Before I can tire Smith out, I’m ushered inside the hallowed space of Studio Two, the main recording studio used by The Beatles. I’m here to watch a group of corporate clients record their own ensemble version of “Help!” but before I know it I’m being handed a lyrics sheet and told I’ll be singing along. I practice my best Liverpudlian under my breath. This might be the closest thing to a big break I’m ever going to get.

After nibbling on canapés and sipping nerve-settling prosecco, we are directed to our respective chairs and headphones. The thumbs-up is given from the recording booth and vocal coach Kim Chandler talks us through some basic breathing exercises. She’s worked with everyone from Sarah Brightman to Ozzy Osbourne, so she’s nothing if not flexible.

There’s some nervous laughter as we attempt a first, slightly clumsy version of the legendary song – most of us barely need to refer to the lyrics – but Chandler keeps the mood light. As the track is broken up into chorus, verses and harmonies, our group gradually gains confidence. (A second glass of bubbly doesn’t hurt.)

Once our final segment is complete, there’s a round of applause and we are treated to a studio playback of our rousing performance. The evening ends on a happy note as professionally mixed copies of the track are provided to everyone as a reminder that there may still be time to get the old high school band back together.


While this experience in itself would be more than enough for most music fanatics, the pop idol lifestyle doesn’t end there. Upon arriving at The Savoy I find another refined, recondite museum of musical history. World famous artists might record at Abbey Road, but this is where they spend the night.

After checking into a suite with a picturesque view of the Thames (quite literally – Monet and Whistler painted similar vistas while in residence), I meet with Savoy archivist Susan Scott to get the lowdown on the hotel’s famous musical guest list. Although she is adamant about protecting the privacy of current clientele, Scott is happy to chat about illustrious former guests as she takes me on a private tour.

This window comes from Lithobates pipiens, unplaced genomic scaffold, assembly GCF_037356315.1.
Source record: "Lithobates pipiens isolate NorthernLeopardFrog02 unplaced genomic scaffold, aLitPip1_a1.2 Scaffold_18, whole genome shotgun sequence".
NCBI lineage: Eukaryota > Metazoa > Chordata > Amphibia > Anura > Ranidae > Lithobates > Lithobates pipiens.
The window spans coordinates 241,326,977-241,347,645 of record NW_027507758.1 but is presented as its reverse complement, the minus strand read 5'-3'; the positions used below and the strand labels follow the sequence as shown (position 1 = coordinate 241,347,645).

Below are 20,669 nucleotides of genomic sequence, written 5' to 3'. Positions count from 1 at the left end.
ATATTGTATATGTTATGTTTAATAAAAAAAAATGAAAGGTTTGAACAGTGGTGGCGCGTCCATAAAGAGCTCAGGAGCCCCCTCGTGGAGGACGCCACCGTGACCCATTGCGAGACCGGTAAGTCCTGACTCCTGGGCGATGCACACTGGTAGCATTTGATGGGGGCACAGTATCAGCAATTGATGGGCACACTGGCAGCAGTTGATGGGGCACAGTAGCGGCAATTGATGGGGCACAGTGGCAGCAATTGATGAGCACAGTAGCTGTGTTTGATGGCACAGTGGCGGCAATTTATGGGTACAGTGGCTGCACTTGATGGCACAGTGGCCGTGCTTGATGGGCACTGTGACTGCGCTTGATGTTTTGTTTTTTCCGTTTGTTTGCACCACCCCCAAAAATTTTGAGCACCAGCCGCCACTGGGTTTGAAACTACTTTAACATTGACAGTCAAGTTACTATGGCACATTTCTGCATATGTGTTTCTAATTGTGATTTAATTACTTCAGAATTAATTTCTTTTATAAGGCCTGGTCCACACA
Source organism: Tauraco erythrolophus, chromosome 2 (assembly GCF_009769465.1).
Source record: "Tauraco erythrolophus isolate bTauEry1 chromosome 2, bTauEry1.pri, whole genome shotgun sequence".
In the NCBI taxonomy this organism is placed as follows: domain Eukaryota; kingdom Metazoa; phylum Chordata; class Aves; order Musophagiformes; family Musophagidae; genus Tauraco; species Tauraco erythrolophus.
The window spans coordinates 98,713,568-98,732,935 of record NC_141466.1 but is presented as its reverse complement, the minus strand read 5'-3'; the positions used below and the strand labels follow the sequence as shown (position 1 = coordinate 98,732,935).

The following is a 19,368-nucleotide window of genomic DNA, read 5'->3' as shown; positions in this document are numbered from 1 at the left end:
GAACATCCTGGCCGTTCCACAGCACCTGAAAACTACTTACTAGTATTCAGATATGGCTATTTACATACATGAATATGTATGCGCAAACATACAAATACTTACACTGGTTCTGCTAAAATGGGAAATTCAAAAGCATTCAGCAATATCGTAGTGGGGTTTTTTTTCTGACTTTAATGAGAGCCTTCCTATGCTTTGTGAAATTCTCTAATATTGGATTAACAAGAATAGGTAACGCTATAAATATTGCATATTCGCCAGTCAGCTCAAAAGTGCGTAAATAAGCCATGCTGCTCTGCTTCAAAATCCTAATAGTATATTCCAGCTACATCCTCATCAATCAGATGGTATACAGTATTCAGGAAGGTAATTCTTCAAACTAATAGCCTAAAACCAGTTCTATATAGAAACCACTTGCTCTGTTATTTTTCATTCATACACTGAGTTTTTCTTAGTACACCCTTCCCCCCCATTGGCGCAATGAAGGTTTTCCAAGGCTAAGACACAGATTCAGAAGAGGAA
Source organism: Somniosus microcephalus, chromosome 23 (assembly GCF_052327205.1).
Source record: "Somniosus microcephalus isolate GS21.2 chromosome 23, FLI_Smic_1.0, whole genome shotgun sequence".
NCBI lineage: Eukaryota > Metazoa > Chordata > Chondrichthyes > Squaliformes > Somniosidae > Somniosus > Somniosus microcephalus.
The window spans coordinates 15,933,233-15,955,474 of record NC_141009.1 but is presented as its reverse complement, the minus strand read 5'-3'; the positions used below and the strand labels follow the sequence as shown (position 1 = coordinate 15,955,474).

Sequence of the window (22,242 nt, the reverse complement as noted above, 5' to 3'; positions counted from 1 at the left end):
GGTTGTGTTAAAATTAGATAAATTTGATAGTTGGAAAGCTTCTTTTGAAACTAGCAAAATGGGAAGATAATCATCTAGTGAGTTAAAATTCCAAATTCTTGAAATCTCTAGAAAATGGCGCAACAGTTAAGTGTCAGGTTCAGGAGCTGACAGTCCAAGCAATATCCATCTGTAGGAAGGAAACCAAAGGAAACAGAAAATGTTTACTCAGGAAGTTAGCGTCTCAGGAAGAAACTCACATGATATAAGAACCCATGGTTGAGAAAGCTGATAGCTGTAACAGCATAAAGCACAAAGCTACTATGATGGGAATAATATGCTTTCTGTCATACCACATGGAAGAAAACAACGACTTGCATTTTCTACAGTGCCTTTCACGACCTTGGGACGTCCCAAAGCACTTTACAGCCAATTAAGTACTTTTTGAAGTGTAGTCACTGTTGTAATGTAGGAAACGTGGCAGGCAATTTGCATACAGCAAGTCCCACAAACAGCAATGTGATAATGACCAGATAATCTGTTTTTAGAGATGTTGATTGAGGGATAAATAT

Our first stop is the gilded space of the new Beaufort Bar, located just off the Thames Foyer. A popular destination for the pre- and post-theater crowd, she informs me that the bar itself stands on the hotel’s former cabaret stage, which was graced in the 1920s by such luminaries as the Savoy Orpheans dance band and pianist Carroll Gibbons. (Fortunately for my guide, a quiet business meeting in a corner booth prevents me from breaking out into my best Lindy Hop.)

We make our way down to The Savoy’s restored Edwardian Lancaster Ballroom where, in 1925, the BBC aired the premiere British broadcast of Rhapsody in Blue – live. Unknown to most is that only a few minutes prior to the broadcast, George Gershwin was nowhere to be found.

“There was quite a bit of panic on the stage,” says Scott. “Imagine being the musician who would have to ‘wing’ playing Gershwin’s part on the piano during the broadcast!” Thankfully Gershwin, who’d simply been mingling in the crowd, made it to the stage moments before they went to air.

Sensing that I’m still a bit heady from my recording experience at Abbey Road (mainly because I won’t stop talking about it), Scott promises me the next stop on the tour will be a bit more rock and roll.